People who have lost an arm have not traditionally had much hope of ever regaining meaningful function. Prosthetic arms have been controlled in a rudimentary way, by transforming residual shoulder movements or muscle signals into the simplest movement commands. These artificial arms cannot do two things at once, much less three or four. Amputees often toss them in the closet out of sheer frustration, somewhat stung by the fact that leg amputees have far better products available to them.
But the situation is starting to change, thanks to a team led by Todd Kuiken, director of the Rehabilitation Institute of Chicago’s Center for Bionic Medicine. Kuiken has developed a novel surgical technique that, when paired with both motorized prosthetic arms already on the market and experimental bionic arms developed through a Defense Advanced Research Projects Agency (DARPA) program, affords amputees a remarkable degree of dexterity. Claudia Mitchell, who lost her arm in a motorcycle wreck in 2004, remembers putting on a prosthesis after undergoing Kuiken’s procedure and seeing it work for the first time: “You could not wipe that grin off of my face. I can now iron a shirt again like nobody’s business.” Mitchell has become a hit at parties. “People can’t believe how this thing works,” she says. “They want to see me do things with it.”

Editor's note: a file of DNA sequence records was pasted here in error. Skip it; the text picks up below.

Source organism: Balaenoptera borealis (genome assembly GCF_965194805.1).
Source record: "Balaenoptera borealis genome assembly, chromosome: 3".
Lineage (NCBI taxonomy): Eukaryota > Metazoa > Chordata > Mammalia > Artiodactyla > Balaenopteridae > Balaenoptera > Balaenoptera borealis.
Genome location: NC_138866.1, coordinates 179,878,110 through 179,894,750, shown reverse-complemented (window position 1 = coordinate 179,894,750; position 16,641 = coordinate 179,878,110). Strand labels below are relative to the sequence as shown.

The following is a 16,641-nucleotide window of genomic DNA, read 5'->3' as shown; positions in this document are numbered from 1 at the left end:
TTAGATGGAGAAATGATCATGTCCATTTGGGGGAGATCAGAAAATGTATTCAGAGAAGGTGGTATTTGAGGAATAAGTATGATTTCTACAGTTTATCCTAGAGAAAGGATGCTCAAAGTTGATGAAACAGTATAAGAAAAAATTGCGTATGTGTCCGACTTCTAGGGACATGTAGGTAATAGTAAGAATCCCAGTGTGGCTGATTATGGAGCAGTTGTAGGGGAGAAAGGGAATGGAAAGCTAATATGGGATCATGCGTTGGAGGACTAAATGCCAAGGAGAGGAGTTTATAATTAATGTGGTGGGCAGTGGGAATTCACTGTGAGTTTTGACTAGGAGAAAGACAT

The device is activated by commands from surviving arm nerves that have been transplanted and rewired to muscles elsewhere–typically, as in Mitchell’s case, in the chest. The nerves send electrical signals to control the prosthetic arm, with results so natural that observers often don’t realize the arm is bionic until they listen closely for the sound of whirring motors. Called targeted muscle reinnervation, the procedure is unique because it permits intuitive control over the robotic limb. After about six months of healing, patients can move the arm merely by thinking about what they want it to do, just as they once did with their real arms. Tell Mitchell “Bend your arm,” and the muscles in her chest flinch instantaneously–a most peculiar sight. But she is not thinking about moving her chest muscles. Rather, she is thinking about bending her arm, and that thought moves the chest muscles to make the robotic arm do her bidding.
Kuiken recently published promising test results in the Journal of the American Medical Association, showing that five patients told to perform 10 different arm movements with a virtual prosthesis could do so almost as readily as non-amputees in a control group: their response time was less than a quarter of a second longer. (The virtual prosthesis allows scientists to more easily figure out the speed and level of control that can be gleaned from muscle signals. Researchers performed similar experiments with mechanical arms.) In an accompanying editorial, the pioneering biomedical engineer Gerald Loeb wrote, “The speed as well as the accuracy of the movements represent substantial improvements over previous systems. Even more important, however, is the ease with which patients learned to perform tasks requiring coordinated motion in more than one joint.” He concluded, “With increasing functional capabilities, patients with upper-extremity amputations may derive exceptional benefit from prosthetic arms, just as legions of patients with lower-extremity amputations now lead remarkably normal and even athletic lives.” (Leg prostheses have been further along in development because there is a bigger market for them: 90 percent of amputees have lost lower limbs. Also, legs don’t require as much dexterity as arms.)